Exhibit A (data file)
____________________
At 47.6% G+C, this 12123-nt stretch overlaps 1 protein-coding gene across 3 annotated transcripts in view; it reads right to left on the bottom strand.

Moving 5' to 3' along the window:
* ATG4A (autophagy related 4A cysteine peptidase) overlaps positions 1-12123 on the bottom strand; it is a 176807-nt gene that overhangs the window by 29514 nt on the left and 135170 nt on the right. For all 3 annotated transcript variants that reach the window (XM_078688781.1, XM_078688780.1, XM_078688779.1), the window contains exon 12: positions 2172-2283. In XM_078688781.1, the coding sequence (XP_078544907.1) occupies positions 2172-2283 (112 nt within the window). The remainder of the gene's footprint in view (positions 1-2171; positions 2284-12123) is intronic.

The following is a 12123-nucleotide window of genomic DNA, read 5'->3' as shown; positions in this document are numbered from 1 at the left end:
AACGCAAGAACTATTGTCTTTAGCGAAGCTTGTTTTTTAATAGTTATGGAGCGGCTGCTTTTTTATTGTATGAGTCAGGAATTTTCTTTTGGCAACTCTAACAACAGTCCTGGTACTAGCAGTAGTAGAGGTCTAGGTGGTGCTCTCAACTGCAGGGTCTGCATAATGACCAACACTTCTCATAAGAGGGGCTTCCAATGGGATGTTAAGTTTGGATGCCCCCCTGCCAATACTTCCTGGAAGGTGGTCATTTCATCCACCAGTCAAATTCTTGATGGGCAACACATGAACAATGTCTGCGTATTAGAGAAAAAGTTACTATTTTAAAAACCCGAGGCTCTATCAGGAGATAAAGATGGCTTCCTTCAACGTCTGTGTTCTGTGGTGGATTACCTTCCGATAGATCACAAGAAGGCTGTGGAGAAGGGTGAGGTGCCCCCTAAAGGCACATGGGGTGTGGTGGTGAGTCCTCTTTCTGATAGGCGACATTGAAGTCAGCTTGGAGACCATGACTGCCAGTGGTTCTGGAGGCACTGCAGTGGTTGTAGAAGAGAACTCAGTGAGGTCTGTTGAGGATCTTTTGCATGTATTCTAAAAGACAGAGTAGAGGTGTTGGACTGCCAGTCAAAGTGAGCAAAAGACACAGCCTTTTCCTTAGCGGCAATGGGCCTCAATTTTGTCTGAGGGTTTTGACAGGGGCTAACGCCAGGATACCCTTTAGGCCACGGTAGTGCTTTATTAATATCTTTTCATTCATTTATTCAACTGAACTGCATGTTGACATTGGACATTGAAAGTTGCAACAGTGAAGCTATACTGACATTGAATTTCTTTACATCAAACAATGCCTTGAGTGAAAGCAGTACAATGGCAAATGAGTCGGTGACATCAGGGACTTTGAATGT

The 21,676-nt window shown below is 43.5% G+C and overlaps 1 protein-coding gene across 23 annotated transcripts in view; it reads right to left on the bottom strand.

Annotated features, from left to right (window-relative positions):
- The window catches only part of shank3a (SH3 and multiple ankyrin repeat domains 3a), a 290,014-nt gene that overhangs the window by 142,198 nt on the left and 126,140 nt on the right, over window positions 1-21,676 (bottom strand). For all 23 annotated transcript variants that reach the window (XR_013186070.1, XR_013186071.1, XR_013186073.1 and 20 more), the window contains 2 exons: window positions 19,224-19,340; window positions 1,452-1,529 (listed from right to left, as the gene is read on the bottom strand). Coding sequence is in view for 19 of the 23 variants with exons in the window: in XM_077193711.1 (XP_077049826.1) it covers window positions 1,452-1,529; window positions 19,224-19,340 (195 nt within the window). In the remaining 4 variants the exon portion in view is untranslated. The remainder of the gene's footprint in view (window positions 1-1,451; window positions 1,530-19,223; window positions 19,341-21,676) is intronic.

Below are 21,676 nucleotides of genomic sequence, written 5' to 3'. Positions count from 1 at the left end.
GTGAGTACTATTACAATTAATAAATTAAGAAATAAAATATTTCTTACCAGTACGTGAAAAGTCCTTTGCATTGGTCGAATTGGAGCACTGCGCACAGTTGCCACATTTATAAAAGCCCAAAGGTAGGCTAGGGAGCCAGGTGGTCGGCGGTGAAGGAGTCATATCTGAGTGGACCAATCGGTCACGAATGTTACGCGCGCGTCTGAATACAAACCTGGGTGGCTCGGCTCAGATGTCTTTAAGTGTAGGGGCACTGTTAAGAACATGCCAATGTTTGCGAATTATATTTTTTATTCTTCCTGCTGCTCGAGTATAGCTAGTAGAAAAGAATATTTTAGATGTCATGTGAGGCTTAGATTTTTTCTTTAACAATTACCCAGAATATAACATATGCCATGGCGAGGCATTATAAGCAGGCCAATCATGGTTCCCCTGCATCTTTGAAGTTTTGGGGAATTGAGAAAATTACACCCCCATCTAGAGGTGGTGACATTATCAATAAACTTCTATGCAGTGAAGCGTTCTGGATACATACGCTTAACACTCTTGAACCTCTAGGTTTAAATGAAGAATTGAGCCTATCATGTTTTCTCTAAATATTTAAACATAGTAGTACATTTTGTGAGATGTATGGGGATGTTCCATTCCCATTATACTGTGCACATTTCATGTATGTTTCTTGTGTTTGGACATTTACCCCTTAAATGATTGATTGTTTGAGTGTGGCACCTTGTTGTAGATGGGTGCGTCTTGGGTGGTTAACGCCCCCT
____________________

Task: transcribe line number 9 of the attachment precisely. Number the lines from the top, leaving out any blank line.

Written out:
Below are 21,676 nucleotides of genomic sequence, written 5' to 3'. Positions count from 1 at the left end.